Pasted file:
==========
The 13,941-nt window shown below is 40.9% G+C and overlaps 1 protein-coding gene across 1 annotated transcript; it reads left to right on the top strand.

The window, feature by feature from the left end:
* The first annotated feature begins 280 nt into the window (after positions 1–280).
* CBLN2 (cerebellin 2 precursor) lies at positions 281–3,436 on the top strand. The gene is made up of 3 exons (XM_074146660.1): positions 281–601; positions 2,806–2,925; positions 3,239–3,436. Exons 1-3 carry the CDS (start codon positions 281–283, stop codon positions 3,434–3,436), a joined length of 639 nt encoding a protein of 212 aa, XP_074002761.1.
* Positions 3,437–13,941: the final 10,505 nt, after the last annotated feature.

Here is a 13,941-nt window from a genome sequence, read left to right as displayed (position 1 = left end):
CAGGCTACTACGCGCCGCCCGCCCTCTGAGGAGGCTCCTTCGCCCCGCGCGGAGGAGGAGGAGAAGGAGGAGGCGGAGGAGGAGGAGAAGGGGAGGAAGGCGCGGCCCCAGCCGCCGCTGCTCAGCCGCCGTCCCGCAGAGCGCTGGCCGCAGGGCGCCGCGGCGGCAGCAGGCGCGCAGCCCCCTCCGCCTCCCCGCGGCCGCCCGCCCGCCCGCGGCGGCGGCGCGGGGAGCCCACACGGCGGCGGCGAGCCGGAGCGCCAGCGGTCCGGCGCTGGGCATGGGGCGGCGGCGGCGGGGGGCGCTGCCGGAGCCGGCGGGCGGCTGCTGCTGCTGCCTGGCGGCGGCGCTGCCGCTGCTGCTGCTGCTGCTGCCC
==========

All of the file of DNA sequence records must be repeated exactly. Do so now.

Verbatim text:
The 13,941-nt window shown below is 40.9% G+C and overlaps 1 protein-coding gene across 1 annotated transcript; it reads left to right on the top strand.

The window, feature by feature from the left end:
* The first annotated feature begins 280 nt into the window (after positions 1–280).
* CBLN2 (cerebellin 2 precursor) lies at positions 281–3,436 on the top strand. The gene is made up of 3 exons (XM_074146660.1): positions 281–601; positions 2,806–2,925; positions 3,239–3,436. Exons 1-3 carry the CDS (start codon positions 281–283, stop codon positions 3,434–3,436), a joined length of 639 nt encoding a protein of 212 aa, XP_074002761.1.
* Positions 3,437–13,941: the final 10,505 nt, after the last annotated feature.

Here is a 13,941-nt window from a genome sequence, read left to right as displayed (position 1 = left end):
CAGGCTACTACGCGCCGCCCGCCCTCTGAGGAGGCTCCTTCGCCCCGCGCGGAGGAGGAGGAGAAGGAGGAGGCGGAGGAGGAGGAGAAGGGGAGGAAGGCGCGGCCCCAGCCGCCGCTGCTCAGCCGCCGTCCCGCAGAGCGCTGGCCGCAGGGCGCCGCGGCGGCAGCAGGCGCGCAGCCCCCTCCGCCTCCCCGCGGCCGCCCGCCCGCCCGCGGCGGCGGCGCGGGGAGCCCACACGGCGGCGGCGAGCCGGAGCGCCAGCGGTCCGGCGCTGGGCATGGGGCGGCGGCGGCGGGGGGCGCTGCCGGAGCCGGCGGGCGGCTGCTGCTGCTGCCTGGCGGCGGCGCTGCCGCTGCTGCTGCTGCTGCTGCCC